Consumer India’s spending is, in large part, pragmatic and utilitarian, directed towards things that improve quality of life. A significant part of this is what policy advisor Akhilesh Tilotia refers to in his book The Making of India as the private cost of public failures. … Looking at expenditure by value spaces across product categories, a major category comprises productivity tools to enable the release of earning time or rest time to make one fit to earn. In a mostly self-employed country, if you don’t or can’t show up at work, you don’t earn. Cell phones and two-wheelers are must-have productivity tools. A refrigerator and LPG gas enable the modest-income woman to make and keep food for the family while she works longer hours or to be more efficient in packing the family lunchboxes (and being able to get everyone, including herself, to get to work on time).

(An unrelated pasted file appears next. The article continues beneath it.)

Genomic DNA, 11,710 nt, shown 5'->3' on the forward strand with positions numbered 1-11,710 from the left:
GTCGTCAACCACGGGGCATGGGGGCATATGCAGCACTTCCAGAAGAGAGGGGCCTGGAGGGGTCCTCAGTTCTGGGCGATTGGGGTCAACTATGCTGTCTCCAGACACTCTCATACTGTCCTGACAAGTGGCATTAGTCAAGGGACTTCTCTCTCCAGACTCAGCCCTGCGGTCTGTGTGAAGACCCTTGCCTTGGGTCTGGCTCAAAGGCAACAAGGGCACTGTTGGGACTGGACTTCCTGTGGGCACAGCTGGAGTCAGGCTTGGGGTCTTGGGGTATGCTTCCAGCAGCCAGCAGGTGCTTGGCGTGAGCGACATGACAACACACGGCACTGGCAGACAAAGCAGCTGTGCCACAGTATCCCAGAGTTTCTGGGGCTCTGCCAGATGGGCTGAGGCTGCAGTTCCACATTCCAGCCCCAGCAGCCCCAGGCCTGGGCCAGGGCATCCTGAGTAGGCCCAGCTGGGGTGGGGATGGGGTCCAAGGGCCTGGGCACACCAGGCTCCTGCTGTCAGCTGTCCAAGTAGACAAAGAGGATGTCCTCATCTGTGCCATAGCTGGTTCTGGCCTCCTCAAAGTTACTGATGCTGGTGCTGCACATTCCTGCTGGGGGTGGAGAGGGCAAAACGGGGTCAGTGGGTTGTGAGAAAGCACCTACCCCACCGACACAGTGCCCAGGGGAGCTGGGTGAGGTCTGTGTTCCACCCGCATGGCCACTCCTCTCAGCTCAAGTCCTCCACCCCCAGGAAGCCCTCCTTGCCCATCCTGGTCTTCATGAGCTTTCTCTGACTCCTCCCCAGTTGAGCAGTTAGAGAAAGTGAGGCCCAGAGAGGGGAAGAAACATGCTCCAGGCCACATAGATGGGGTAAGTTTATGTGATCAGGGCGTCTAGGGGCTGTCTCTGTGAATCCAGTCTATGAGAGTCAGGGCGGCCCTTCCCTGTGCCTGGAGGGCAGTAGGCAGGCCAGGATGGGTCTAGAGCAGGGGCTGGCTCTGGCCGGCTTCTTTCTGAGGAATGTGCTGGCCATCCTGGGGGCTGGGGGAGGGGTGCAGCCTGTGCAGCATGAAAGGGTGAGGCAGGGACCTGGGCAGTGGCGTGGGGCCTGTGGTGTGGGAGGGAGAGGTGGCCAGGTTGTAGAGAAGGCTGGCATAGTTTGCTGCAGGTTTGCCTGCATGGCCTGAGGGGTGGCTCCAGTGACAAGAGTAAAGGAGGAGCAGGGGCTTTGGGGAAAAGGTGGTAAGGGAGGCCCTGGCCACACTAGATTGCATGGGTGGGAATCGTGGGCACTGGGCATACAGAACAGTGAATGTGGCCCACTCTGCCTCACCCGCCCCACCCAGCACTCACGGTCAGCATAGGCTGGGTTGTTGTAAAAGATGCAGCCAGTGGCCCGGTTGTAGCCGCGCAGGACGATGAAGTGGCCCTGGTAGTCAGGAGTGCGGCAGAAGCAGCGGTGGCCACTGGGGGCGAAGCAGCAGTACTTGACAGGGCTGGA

Another value space is that of ‘cost-effective quality of life improvers’. All categories of digital-related spends are included here—for example, buying smartphones so that you can connect with scattered families, migrant husbands and fathers on video calls and save time and travel costs, do money transfers without paying a go-between, and entertain yourself very cheaply. A survey done by one of my student groups showed that the largest users of cellular data were security guards, who have a boring job and no access to Wi-Fi, unlike office job workers. In India in the 1970s and 1980s, it used to be said that the price of onions would determine the outcome of elections in the country. Today, I would venture to say that it is the price of data. A government that fails to keep data rates low will have a very, very upset mass consumer base.